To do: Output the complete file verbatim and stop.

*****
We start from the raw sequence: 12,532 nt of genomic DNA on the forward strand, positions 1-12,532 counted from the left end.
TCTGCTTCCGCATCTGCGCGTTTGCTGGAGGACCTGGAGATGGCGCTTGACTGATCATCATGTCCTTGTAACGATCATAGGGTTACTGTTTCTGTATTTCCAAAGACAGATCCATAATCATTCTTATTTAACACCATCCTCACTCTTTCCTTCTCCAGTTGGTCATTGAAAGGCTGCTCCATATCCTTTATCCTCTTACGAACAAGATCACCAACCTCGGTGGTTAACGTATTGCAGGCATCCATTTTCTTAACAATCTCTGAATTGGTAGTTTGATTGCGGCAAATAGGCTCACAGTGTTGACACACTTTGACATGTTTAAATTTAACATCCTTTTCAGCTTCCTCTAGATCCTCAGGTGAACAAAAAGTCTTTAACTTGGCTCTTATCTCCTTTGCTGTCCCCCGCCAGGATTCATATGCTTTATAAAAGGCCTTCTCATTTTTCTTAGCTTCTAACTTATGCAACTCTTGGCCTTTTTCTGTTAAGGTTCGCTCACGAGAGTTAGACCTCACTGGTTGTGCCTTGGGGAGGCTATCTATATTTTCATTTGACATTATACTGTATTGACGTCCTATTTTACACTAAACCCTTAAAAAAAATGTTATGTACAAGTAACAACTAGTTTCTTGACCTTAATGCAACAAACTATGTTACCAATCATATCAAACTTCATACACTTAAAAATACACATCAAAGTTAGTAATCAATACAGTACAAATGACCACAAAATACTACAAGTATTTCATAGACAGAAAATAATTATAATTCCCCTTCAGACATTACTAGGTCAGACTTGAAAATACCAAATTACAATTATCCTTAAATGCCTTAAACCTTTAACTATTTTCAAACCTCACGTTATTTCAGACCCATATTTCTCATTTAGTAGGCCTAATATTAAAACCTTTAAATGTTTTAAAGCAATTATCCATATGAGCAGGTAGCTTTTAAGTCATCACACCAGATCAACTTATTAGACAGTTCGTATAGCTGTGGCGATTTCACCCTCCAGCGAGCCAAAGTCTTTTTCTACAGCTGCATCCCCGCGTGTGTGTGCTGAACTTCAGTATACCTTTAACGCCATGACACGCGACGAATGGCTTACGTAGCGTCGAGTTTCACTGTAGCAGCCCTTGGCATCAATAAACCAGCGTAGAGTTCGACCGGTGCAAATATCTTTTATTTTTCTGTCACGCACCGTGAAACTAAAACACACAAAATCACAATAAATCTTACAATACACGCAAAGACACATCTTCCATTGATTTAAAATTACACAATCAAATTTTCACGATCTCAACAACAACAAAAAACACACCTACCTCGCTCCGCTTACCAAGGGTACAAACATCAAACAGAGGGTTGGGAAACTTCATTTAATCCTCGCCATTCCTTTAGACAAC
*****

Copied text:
We start from the raw sequence: 12,532 nt of genomic DNA on the forward strand, positions 1-12,532 counted from the left end.
TCTGCTTCCGCATCTGCGCGTTTGCTGGAGGACCTGGAGATGGCGCTTGACTGATCATCATGTCCTTGTAACGATCATAGGGTTACTGTTTCTGTATTTCCAAAGACAGATCCATAATCATTCTTATTTAACACCATCCTCACTCTTTCCTTCTCCAGTTGGTCATTGAAAGGCTGCTCCATATCCTTTATCCTCTTACGAACAAGATCACCAACCTCGGTGGTTAACGTATTGCAGGCATCCATTTTCTTAACAATCTCTGAATTGGTAGTTTGATTGCGGCAAATAGGCTCACAGTGTTGACACACTTTGACATGTTTAAATTTAACATCCTTTTCAGCTTCCTCTAGATCCTCAGGTGAACAAAAAGTCTTTAACTTGGCTCTTATCTCCTTTGCTGTCCCCCGCCAGGATTCATATGCTTTATAAAAGGCCTTCTCATTTTTCTTAGCTTCTAACTTATGCAACTCTTGGCCTTTTTCTGTTAAGGTTCGCTCACGAGAGTTAGACCTCACTGGTTGTGCCTTGGGGAGGCTATCTATATTTTCATTTGACATTATACTGTATTGACGTCCTATTTTACACTAAACCCTTAAAAAAAATGTTATGTACAAGTAACAACTAGTTTCTTGACCTTAATGCAACAAACTATGTTACCAATCATATCAAACTTCATACACTTAAAAATACACATCAAAGTTAGTAATCAATACAGTACAAATGACCACAAAATACTACAAGTATTTCATAGACAGAAAATAATTATAATTCCCCTTCAGACATTACTAGGTCAGACTTGAAAATACCAAATTACAATTATCCTTAAATGCCTTAAACCTTTAACTATTTTCAAACCTCACGTTATTTCAGACCCATATTTCTCATTTAGTAGGCCTAATATTAAAACCTTTAAATGTTTTAAAGCAATTATCCATATGAGCAGGTAGCTTTTAAGTCATCACACCAGATCAACTTATTAGACAGTTCGTATAGCTGTGGCGATTTCACCCTCCAGCGAGCCAAAGTCTTTTTCTACAGCTGCATCCCCGCGTGTGTGTGCTGAACTTCAGTATACCTTTAACGCCATGACACGCGACGAATGGCTTACGTAGCGTCGAGTTTCACTGTAGCAGCCCTTGGCATCAATAAACCAGCGTAGAGTTCGACCGGTGCAAATATCTTTTATTTTTCTGTCACGCACCGTGAAACTAAAACACACAAAATCACAATAAATCTTACAATACACGCAAAGACACATCTTCCATTGATTTAAAATTACACAATCAAATTTTCACGATCTCAACAACAACAAAAAACACACCTACCTCGCTCCGCTTACCAAGGGTACAAACATCAAACAGAGGGTTGGGAAACTTCATTTAATCCTCGCCATTCCTTTAGACAAC